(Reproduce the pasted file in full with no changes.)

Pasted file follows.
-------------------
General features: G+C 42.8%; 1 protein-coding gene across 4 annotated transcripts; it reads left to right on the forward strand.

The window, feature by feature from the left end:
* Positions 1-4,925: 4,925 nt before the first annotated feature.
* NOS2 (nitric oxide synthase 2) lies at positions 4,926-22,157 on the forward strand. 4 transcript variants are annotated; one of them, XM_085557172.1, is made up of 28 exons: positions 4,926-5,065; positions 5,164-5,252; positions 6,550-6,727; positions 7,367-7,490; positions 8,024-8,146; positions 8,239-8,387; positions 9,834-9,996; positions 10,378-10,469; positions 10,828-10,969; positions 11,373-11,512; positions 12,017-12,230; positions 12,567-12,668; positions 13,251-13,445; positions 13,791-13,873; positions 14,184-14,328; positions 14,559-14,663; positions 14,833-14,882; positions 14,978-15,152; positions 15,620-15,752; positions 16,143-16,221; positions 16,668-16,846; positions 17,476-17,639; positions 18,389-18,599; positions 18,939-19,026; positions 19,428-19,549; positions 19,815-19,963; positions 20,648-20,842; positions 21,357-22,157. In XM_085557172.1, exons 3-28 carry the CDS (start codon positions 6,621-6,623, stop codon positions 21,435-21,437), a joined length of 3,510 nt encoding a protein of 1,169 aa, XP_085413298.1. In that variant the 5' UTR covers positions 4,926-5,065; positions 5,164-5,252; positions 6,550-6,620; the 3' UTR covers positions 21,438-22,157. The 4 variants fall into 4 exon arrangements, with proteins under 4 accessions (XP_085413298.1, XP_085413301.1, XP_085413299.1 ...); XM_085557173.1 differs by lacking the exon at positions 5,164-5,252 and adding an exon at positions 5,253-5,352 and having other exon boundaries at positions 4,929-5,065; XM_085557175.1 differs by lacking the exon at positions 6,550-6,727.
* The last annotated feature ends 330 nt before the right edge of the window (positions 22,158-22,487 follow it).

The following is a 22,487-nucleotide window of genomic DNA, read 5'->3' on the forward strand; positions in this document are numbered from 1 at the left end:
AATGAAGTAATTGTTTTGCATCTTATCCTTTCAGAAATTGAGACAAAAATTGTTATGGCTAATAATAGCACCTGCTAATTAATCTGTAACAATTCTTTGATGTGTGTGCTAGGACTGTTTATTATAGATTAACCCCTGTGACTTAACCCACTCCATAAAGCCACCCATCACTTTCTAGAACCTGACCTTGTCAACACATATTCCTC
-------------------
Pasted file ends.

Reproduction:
General features: G+C 42.8%; 1 protein-coding gene across 4 annotated transcripts; it reads left to right on the forward strand.

The window, feature by feature from the left end:
* Positions 1-4,925: 4,925 nt before the first annotated feature.
* NOS2 (nitric oxide synthase 2) lies at positions 4,926-22,157 on the forward strand. 4 transcript variants are annotated; one of them, XM_085557172.1, is made up of 28 exons: positions 4,926-5,065; positions 5,164-5,252; positions 6,550-6,727; positions 7,367-7,490; positions 8,024-8,146; positions 8,239-8,387; positions 9,834-9,996; positions 10,378-10,469; positions 10,828-10,969; positions 11,373-11,512; positions 12,017-12,230; positions 12,567-12,668; positions 13,251-13,445; positions 13,791-13,873; positions 14,184-14,328; positions 14,559-14,663; positions 14,833-14,882; positions 14,978-15,152; positions 15,620-15,752; positions 16,143-16,221; positions 16,668-16,846; positions 17,476-17,639; positions 18,389-18,599; positions 18,939-19,026; positions 19,428-19,549; positions 19,815-19,963; positions 20,648-20,842; positions 21,357-22,157. In XM_085557172.1, exons 3-28 carry the CDS (start codon positions 6,621-6,623, stop codon positions 21,435-21,437), a joined length of 3,510 nt encoding a protein of 1,169 aa, XP_085413298.1. In that variant the 5' UTR covers positions 4,926-5,065; positions 5,164-5,252; positions 6,550-6,620; the 3' UTR covers positions 21,438-22,157. The 4 variants fall into 4 exon arrangements, with proteins under 4 accessions (XP_085413298.1, XP_085413301.1, XP_085413299.1 ...); XM_085557173.1 differs by lacking the exon at positions 5,164-5,252 and adding an exon at positions 5,253-5,352 and having other exon boundaries at positions 4,929-5,065; XM_085557175.1 differs by lacking the exon at positions 6,550-6,727.
* The last annotated feature ends 330 nt before the right edge of the window (positions 22,158-22,487 follow it).

The following is a 22,487-nucleotide window of genomic DNA, read 5'->3' on the forward strand; positions in this document are numbered from 1 at the left end:
AATGAAGTAATTGTTTTGCATCTTATCCTTTCAGAAATTGAGACAAAAATTGTTATGGCTAATAATAGCACCTGCTAATTAATCTGTAACAATTCTTTGATGTGTGTGCTAGGACTGTTTATTATAGATTAACCCCTGTGACTTAACCCACTCCATAAAGCCACCCATCACTTTCTAGAACCTGACCTTGTCAACACATATTCCTC